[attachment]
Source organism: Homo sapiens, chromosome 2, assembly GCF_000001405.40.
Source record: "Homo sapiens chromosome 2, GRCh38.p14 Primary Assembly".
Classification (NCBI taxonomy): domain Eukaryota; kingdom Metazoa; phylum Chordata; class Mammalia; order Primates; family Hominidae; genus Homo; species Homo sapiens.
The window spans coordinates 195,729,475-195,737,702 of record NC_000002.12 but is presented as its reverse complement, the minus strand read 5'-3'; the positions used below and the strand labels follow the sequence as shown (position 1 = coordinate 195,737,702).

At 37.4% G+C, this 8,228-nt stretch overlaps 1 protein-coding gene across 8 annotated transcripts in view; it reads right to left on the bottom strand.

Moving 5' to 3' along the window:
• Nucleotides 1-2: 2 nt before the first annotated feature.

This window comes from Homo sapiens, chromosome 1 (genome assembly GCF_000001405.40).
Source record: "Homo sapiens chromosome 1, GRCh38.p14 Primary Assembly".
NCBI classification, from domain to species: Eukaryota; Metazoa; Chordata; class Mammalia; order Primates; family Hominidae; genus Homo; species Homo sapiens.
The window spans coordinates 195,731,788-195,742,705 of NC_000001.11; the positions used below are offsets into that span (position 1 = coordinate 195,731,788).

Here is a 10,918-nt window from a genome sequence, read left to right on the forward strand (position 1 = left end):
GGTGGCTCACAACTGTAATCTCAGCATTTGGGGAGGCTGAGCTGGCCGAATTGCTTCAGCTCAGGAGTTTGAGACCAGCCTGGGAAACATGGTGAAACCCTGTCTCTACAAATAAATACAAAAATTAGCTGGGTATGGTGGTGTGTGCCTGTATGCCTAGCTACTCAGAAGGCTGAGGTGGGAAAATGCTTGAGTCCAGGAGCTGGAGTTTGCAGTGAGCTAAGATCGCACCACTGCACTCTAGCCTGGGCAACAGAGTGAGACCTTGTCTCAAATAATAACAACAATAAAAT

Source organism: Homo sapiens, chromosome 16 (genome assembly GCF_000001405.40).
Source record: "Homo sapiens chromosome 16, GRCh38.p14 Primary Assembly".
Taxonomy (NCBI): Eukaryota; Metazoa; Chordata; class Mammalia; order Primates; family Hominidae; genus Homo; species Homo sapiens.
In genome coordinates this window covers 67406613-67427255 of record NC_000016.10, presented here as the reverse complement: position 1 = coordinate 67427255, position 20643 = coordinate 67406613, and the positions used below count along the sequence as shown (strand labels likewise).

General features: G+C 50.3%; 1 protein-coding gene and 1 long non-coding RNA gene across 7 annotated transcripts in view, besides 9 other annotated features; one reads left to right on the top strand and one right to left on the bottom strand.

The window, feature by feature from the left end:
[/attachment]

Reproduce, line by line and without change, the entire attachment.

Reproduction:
Source organism: Homo sapiens, chromosome 2, assembly GCF_000001405.40.
Source record: "Homo sapiens chromosome 2, GRCh38.p14 Primary Assembly".
Classification (NCBI taxonomy): domain Eukaryota; kingdom Metazoa; phylum Chordata; class Mammalia; order Primates; family Hominidae; genus Homo; species Homo sapiens.
The window spans coordinates 195,729,475-195,737,702 of record NC_000002.12 but is presented as its reverse complement, the minus strand read 5'-3'; the positions used below and the strand labels follow the sequence as shown (position 1 = coordinate 195,737,702).

At 37.4% G+C, this 8,228-nt stretch overlaps 1 protein-coding gene across 8 annotated transcripts in view; it reads right to left on the bottom strand.

Moving 5' to 3' along the window:
• Nucleotides 1-2: 2 nt before the first annotated feature.

This window comes from Homo sapiens, chromosome 1 (genome assembly GCF_000001405.40).
Source record: "Homo sapiens chromosome 1, GRCh38.p14 Primary Assembly".
NCBI classification, from domain to species: Eukaryota; Metazoa; Chordata; class Mammalia; order Primates; family Hominidae; genus Homo; species Homo sapiens.
The window spans coordinates 195,731,788-195,742,705 of NC_000001.11; the positions used below are offsets into that span (position 1 = coordinate 195,731,788).

Here is a 10,918-nt window from a genome sequence, read left to right on the forward strand (position 1 = left end):
GGTGGCTCACAACTGTAATCTCAGCATTTGGGGAGGCTGAGCTGGCCGAATTGCTTCAGCTCAGGAGTTTGAGACCAGCCTGGGAAACATGGTGAAACCCTGTCTCTACAAATAAATACAAAAATTAGCTGGGTATGGTGGTGTGTGCCTGTATGCCTAGCTACTCAGAAGGCTGAGGTGGGAAAATGCTTGAGTCCAGGAGCTGGAGTTTGCAGTGAGCTAAGATCGCACCACTGCACTCTAGCCTGGGCAACAGAGTGAGACCTTGTCTCAAATAATAACAACAATAAAAT

Source organism: Homo sapiens, chromosome 16 (genome assembly GCF_000001405.40).
Source record: "Homo sapiens chromosome 16, GRCh38.p14 Primary Assembly".
Taxonomy (NCBI): Eukaryota; Metazoa; Chordata; class Mammalia; order Primates; family Hominidae; genus Homo; species Homo sapiens.
In genome coordinates this window covers 67406613-67427255 of record NC_000016.10, presented here as the reverse complement: position 1 = coordinate 67427255, position 20643 = coordinate 67406613, and the positions used below count along the sequence as shown (strand labels likewise).

General features: G+C 50.3%; 1 protein-coding gene and 1 long non-coding RNA gene across 7 annotated transcripts in view, besides 9 other annotated features; one reads left to right on the top strand and one right to left on the bottom strand.

The window, feature by feature from the left end: